Stage Whisper

Charlotte Gainsbourg

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Stage Whisper Review

by Heather Phares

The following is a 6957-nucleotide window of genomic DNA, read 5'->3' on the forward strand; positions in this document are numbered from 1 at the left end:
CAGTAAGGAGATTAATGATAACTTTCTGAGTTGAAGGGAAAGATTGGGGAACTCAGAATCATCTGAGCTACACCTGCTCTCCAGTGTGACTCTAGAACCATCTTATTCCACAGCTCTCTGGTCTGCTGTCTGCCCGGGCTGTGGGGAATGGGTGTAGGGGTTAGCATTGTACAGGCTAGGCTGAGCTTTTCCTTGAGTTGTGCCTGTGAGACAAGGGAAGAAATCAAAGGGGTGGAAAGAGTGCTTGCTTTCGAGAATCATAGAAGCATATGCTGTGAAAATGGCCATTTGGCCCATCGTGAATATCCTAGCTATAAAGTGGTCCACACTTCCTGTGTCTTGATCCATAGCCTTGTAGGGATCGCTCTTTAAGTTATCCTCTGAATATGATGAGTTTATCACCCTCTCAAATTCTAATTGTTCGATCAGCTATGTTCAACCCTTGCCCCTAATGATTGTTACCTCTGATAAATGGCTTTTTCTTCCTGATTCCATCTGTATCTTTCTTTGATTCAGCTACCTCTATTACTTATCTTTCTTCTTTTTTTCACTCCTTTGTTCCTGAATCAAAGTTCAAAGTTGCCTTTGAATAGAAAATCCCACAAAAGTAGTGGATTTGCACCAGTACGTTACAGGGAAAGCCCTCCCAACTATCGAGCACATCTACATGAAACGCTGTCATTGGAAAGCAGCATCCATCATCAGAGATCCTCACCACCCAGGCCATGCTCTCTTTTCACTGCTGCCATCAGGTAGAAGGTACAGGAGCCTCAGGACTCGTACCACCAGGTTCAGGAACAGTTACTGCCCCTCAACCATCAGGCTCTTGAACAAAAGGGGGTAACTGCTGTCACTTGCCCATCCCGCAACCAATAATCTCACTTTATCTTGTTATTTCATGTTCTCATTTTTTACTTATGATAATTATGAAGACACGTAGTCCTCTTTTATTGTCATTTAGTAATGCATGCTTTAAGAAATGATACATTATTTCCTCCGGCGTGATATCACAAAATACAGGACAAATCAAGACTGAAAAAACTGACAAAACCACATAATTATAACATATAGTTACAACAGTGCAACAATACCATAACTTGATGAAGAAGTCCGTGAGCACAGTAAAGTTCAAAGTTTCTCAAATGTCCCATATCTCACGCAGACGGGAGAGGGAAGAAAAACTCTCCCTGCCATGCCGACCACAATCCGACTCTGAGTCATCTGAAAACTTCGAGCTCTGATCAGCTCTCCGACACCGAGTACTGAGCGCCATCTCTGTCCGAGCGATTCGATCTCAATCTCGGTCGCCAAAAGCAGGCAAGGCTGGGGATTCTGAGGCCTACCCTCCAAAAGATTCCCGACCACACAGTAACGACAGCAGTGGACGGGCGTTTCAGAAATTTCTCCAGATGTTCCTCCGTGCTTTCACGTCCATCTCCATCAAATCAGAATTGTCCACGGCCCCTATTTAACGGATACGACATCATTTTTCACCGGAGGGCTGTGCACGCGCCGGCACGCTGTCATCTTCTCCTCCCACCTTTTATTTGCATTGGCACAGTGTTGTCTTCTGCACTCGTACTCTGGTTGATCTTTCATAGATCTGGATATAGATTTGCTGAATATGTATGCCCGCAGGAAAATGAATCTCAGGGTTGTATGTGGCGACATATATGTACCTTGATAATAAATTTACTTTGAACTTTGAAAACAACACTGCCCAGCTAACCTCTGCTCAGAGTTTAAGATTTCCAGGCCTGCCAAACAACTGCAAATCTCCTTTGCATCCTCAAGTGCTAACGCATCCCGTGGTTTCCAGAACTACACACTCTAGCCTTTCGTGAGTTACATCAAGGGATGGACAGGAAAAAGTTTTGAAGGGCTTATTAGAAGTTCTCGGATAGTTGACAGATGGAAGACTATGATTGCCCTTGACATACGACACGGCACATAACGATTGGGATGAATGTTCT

Following the quietly brilliant IRM would be a tough act for almost any artist, so Charlotte Gainsbourg extends the afterglow of her second album a bit longer with this collection of previously unreleased songs and live tracks. Featuring several songs culled from the sessions that birthed IRM, Stage Whisper’s studio tracks reaffirm that she and Beck struck gold with their collaboration: lead single and opening track “Terrible Angels” has an eerie-yet-sexy stomp that falls somewhere between Goldfrapp's glam shuffle and Broadcast's experimental electro-pop; later, the ballad “White Telephone” has an aloof intimacy that suggests Gainsbourg could very well be the successor to that group’s more accessible side after Trish Keenan's untimely death. While it’s easy to hear how these songs didn’t necessarily fit into the story that Gainsbourg and Beck told on IRM, they share the new life that album gave to her music. She spans “Paradisco”’s mischievous pop to the gorgeous, haunting “Memoir,” a largely acoustic collaboration with Villagers' Conor O’Brien that captures the freedom and isolation that comes after loving and leaving, with the ease and sensitivity she shows as an actress. Stage Whisper's live portion also highlights Gainsbourg's interpretive powers, as she and her band inject the previously clinical “IRM” with rock intensity and lock into the sly sensuality of 5:55's “Jamais.” Similarly, the way she switches from sweet detachment on “AF607105” to snarling on “The Operation” reflects the depth Gainsbourg reveals in concert. While its parts don’t quite come together in a way that rivals IRM, Stage Whisper is a welcome adjunct that celebrates Gainsbourg's skills in the studio and in front of an audience.

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